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Gymnorhinus cyanocephalus (pinyon jay) (Canyon de Chelly National Monument, Arizona, USA) | by James St. John
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Gymnorhinus cyanocephalus (pinyon jay) (Canyon de Chelly National Monument, Arizona, USA)

Gymnorhinus cyanocephalus Wied-Neuwied, 1841 - pinyon jay in Canyon de Chelly National Monument, northeastern Arizona, USA (photo by Mary Ellen St. John).


Jays, crows, and ravens (Family Corvidae) have the largest body sizes of any passerine bird group in the world. Corvid passerine birds are omnivorous, aggressive, usually gregarious, have harsh calls, powerful beaks, and limited to no sexual dimorphism. These birds typically have bristles covering the nostrils along the upper proximal portions of the beak.


Compared with blue jays and Steller's jays, the pinyon jay has no crest. The body is generally bluish-gray and the throat & chest are gray-streaked. Pinyon jays feed on pinyon pine nuts (Pinus edulis) & other pine seeds, along with berries & some insects.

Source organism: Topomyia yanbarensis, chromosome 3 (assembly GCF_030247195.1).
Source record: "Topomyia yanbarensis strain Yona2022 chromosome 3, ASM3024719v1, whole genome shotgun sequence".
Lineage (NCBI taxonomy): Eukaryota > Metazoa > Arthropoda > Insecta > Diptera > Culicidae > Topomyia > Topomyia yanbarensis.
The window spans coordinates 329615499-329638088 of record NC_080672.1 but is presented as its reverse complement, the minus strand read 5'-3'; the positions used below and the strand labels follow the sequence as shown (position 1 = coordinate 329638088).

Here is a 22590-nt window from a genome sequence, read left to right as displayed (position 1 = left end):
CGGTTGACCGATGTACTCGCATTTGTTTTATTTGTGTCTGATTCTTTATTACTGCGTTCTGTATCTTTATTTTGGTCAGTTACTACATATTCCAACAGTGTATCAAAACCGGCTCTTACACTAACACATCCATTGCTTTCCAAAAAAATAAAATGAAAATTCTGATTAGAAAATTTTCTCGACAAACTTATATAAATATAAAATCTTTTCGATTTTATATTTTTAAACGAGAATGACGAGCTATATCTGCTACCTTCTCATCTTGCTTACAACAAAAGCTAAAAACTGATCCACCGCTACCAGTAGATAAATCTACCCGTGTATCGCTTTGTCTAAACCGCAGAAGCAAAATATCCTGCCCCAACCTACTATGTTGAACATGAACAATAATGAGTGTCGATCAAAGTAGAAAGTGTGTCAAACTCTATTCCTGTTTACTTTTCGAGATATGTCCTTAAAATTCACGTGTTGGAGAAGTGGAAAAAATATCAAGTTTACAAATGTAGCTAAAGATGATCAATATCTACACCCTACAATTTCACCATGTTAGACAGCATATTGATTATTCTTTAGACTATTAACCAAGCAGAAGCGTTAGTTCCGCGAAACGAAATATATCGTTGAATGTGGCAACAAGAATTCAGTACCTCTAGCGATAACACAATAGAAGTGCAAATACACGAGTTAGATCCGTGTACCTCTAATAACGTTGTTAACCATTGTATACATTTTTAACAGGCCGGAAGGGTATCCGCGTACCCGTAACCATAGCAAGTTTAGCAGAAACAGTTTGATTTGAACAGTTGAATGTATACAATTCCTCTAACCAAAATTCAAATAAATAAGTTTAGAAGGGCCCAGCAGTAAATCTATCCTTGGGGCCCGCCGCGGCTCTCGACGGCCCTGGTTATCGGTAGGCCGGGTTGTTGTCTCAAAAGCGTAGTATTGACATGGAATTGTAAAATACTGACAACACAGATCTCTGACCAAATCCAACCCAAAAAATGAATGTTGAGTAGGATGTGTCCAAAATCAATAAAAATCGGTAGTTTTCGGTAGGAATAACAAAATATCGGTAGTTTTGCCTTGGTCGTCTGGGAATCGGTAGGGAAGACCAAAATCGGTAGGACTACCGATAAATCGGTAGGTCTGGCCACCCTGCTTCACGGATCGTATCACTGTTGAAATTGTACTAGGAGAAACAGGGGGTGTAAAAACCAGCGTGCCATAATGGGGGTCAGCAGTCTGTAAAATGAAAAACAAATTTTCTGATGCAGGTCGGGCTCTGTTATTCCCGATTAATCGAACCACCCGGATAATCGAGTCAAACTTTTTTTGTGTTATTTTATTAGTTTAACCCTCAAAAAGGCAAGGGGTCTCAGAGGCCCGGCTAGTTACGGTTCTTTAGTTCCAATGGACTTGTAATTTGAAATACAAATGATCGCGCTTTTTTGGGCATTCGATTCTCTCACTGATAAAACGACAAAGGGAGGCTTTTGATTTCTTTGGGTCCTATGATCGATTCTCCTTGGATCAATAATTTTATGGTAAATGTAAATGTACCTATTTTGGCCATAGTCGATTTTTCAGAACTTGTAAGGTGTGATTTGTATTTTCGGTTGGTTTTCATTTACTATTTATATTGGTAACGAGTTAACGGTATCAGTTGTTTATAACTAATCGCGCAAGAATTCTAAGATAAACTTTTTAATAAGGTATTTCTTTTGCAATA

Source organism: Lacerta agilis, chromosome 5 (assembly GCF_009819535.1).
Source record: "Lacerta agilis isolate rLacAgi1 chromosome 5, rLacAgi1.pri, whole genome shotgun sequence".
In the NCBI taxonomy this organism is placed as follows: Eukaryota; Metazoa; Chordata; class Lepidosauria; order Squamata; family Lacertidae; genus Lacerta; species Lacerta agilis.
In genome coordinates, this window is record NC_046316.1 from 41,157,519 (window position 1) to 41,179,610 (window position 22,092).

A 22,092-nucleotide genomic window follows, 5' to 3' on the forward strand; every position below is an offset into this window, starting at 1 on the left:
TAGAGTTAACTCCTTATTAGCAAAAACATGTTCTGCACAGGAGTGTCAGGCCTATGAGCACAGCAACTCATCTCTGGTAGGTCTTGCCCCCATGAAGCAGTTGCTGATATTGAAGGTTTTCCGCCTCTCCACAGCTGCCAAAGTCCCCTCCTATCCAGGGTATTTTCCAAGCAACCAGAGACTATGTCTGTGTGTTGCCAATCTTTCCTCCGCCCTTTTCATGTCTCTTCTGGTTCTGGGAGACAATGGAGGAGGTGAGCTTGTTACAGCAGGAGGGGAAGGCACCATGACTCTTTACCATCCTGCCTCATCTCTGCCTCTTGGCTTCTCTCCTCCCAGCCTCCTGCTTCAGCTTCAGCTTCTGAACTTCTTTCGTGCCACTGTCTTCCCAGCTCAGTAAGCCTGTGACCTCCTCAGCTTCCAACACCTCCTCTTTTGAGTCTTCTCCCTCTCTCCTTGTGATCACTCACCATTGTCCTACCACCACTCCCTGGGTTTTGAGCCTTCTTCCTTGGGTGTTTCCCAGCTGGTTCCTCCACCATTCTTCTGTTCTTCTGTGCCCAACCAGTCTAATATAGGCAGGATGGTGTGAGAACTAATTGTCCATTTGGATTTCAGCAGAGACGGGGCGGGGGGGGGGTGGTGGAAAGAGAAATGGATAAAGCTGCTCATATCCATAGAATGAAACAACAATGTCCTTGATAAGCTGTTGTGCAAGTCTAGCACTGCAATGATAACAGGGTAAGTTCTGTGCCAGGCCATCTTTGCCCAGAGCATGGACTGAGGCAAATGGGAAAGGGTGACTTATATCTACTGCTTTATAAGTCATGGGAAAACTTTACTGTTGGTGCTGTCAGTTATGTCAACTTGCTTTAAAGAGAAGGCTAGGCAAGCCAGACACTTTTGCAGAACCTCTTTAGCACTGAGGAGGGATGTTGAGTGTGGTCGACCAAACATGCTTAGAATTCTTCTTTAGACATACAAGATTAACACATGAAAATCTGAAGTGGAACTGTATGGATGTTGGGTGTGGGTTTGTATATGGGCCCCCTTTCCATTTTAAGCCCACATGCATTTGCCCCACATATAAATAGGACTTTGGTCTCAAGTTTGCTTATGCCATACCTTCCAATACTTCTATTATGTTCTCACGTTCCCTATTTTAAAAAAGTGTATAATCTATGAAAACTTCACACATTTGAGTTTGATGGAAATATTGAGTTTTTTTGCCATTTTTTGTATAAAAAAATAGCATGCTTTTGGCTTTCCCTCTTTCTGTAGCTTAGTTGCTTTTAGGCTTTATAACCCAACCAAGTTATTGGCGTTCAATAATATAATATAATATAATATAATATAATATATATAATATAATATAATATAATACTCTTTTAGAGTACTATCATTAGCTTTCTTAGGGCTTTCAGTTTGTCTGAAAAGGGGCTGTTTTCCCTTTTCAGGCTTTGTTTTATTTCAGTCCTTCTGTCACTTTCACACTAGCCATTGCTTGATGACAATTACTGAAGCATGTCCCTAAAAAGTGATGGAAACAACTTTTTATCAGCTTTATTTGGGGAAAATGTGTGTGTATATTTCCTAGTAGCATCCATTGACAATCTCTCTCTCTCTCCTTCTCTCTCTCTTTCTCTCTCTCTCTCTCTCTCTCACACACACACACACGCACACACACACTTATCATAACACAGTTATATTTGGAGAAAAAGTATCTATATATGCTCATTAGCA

Classification: Animalia, Chordata, Vertebrata, Aves, Passeriformes, Corvidae


Birds are small to large, warm-blooded, egg-laying, feathered, bipedal vertebrates capable of powered flight (although some are secondarily flightless). Many scientists characterize birds as dinosaurs, but this is consequence of the physical structure of evolutionary diagrams. Birds aren’t dinosaurs. They’re birds. The logic & rationale that some use to justify statements such as “birds are dinosaurs” is the same logic & rationale that results in saying “vertebrates are echinoderms”. Well, no one says the latter. No one should say the former, either.


However, birds are evolutionarily derived from theropod dinosaurs. Birds first appeared in the Triassic or Jurassic, depending on which avian paleontologist you ask. They inhabit a wide variety of terrestrial and surface marine environments, and exhibit considerable variation in behaviors and diets.


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Taken on September 2, 2007